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Re: Hector Garcia Says: “Five Questions You Should Not Ask Your Accountant”

I would like to add, the important thing is to find an accountant who understands your business and industry.  As Rustler said, some of those questions are business management questions.   A good consultant who specializes in a particular industry should be able to offer better advice on how to cut costs and grow the business.  When I bought my company 10 years ago and inherited the former owner's accountant I quickly realized he didn't have a clue about how our business operated or the industry for that matter.  He barely did a passable job on our annual taxes.  The more I looked into those the more mistakes I found.  He swept an awful lot of things under the carpet, I'm sure because he was so rushed during tax season and had no extra time to ask about specific transactions in our books.  I've been doing my own books and corporate taxes for the past 8 years (easy with Turbo Tax) and cleaned up all the problems.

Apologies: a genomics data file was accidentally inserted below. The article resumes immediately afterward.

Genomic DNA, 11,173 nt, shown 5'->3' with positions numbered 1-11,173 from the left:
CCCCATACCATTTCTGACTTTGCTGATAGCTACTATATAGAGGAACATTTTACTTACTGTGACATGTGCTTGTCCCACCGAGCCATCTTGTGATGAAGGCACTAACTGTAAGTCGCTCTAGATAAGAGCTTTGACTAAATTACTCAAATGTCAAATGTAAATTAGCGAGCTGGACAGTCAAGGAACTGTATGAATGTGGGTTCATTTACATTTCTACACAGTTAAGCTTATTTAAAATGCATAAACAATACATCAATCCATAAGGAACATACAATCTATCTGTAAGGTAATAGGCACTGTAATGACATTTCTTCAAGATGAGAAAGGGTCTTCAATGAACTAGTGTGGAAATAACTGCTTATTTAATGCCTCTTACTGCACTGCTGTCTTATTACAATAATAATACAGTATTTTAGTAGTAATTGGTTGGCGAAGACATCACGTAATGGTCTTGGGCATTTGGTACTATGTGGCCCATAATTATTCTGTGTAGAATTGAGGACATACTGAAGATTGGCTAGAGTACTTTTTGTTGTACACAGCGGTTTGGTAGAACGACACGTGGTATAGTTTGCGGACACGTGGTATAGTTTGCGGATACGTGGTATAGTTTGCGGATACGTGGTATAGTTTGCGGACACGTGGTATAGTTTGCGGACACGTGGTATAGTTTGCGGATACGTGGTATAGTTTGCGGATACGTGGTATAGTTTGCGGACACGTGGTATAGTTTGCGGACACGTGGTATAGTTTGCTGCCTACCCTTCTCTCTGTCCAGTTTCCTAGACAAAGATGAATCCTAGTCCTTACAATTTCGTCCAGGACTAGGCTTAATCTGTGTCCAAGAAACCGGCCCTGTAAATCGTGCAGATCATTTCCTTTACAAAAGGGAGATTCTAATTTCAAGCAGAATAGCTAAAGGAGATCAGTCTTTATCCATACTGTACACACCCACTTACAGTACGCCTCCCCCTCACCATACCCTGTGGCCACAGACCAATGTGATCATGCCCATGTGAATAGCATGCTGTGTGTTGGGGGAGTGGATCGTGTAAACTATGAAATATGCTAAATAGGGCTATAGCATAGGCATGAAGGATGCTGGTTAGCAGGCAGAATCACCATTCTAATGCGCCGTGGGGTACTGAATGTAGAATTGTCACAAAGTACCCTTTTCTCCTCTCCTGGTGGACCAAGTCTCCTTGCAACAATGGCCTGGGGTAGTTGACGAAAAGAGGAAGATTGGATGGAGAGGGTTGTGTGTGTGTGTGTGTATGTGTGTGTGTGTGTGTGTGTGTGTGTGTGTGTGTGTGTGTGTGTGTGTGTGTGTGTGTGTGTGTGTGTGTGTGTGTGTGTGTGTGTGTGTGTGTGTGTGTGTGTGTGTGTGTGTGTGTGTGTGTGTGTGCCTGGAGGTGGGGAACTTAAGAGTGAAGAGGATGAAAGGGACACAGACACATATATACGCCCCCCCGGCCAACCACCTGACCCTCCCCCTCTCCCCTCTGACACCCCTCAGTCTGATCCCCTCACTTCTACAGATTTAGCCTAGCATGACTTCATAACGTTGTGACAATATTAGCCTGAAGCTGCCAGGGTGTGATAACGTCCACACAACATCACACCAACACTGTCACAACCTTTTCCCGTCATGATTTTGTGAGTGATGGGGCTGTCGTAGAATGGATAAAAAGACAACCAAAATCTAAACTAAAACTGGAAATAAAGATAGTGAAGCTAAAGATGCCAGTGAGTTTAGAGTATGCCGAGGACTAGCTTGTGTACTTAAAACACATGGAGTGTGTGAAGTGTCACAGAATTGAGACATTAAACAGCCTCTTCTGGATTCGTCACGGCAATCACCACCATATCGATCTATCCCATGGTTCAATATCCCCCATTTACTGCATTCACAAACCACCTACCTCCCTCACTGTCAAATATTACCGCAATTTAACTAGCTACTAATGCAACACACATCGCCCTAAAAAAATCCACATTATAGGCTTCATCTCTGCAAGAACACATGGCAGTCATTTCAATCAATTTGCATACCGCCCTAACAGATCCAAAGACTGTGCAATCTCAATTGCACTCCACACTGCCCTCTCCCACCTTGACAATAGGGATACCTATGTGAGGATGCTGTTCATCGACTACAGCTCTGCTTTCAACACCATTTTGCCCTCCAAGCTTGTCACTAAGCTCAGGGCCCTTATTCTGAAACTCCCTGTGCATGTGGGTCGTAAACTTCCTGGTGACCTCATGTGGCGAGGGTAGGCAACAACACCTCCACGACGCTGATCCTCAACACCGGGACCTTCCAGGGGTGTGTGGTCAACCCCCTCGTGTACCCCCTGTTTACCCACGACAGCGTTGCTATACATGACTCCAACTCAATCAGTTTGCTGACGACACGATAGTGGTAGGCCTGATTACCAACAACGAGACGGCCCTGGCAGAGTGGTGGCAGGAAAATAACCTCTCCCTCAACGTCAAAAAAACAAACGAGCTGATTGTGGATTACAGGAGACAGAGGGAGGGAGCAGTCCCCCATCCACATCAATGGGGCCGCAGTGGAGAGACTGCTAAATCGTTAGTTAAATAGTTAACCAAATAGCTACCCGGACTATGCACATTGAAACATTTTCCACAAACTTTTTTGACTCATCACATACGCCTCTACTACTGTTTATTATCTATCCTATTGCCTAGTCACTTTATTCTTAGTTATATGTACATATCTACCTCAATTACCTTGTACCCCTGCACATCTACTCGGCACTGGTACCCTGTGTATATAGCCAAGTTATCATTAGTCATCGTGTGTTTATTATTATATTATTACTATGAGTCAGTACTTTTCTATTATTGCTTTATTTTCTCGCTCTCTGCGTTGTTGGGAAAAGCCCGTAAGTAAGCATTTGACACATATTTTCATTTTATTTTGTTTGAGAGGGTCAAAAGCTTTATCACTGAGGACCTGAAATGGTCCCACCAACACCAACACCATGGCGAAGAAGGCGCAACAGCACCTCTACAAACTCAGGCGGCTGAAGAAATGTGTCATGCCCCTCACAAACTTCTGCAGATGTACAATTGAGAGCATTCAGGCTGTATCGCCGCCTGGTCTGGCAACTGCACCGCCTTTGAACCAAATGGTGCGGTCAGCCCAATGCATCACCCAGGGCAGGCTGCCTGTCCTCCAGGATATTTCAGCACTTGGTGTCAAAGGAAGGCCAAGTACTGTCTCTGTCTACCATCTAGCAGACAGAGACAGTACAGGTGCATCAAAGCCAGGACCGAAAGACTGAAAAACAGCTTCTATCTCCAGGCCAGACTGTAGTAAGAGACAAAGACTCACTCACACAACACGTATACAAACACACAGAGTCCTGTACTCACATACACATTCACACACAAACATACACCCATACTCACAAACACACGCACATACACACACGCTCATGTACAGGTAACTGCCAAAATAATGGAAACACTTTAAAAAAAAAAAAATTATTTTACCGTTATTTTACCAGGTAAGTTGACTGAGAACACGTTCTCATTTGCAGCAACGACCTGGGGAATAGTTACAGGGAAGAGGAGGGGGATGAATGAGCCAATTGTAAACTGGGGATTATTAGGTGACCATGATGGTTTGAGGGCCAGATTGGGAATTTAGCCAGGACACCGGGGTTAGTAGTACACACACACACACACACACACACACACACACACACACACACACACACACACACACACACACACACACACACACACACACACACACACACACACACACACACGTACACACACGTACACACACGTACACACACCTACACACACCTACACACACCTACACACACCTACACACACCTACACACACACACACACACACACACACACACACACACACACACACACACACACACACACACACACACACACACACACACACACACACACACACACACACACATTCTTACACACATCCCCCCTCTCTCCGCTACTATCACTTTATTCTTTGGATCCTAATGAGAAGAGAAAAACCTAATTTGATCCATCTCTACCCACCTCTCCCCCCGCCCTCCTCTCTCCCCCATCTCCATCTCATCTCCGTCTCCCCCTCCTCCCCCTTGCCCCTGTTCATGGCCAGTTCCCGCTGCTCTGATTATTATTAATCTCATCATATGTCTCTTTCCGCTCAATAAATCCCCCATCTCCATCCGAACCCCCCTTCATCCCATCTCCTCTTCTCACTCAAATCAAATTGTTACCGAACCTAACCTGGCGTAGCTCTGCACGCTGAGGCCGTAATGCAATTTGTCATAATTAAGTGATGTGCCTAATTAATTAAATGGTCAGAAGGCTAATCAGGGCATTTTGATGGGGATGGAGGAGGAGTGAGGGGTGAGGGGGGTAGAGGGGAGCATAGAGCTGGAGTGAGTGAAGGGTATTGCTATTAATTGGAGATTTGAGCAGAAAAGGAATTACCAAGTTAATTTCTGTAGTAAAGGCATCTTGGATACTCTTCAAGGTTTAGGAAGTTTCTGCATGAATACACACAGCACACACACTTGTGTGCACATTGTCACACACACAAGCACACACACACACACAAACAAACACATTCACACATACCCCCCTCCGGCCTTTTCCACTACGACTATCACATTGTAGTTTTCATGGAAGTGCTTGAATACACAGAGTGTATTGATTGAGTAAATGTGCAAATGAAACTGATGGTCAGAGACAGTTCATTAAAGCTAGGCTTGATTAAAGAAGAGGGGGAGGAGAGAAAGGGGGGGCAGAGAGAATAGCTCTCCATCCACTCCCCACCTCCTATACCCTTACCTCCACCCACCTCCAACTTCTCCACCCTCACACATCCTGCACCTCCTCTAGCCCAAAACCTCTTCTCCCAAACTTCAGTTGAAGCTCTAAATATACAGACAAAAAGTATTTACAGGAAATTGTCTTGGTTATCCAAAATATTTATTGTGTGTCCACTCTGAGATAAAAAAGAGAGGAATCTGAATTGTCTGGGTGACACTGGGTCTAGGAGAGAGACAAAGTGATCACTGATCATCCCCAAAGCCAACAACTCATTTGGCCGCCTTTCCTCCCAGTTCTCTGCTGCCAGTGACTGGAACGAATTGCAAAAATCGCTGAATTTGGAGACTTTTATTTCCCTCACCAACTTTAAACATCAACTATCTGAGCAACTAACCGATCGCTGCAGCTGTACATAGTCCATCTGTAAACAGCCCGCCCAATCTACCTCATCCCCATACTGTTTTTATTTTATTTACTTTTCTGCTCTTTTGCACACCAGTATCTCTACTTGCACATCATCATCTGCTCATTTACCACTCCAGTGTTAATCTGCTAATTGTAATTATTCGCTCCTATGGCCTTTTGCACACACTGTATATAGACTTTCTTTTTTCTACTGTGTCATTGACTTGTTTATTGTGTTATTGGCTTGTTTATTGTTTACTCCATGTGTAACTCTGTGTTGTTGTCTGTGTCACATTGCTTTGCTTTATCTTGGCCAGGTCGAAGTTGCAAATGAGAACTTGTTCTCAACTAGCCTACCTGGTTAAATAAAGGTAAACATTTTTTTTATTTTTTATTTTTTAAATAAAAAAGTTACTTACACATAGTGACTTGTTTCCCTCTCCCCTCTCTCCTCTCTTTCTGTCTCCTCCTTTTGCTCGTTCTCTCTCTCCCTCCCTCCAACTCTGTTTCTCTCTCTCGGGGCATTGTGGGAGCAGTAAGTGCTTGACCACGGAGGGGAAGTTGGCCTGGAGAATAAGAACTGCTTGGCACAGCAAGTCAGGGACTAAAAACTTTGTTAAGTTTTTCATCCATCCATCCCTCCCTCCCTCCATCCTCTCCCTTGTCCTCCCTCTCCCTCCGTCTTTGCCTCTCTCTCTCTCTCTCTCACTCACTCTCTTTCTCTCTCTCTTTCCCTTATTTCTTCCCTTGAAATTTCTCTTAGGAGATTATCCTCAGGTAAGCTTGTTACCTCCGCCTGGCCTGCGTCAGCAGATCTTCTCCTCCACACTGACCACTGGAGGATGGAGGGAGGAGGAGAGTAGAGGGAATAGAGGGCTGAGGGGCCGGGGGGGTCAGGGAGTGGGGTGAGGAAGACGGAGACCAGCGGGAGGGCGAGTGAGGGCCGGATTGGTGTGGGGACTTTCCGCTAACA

Re success of small businesses with or without an accountant, I have heard and seen that poor bookkeeping is a leading cause of small business failure.  A good bookkeeper/tax preparer can do most of what an accountant does for a fraction of the cost.  Medium and large businesses can much better afford accountants.  Cheers!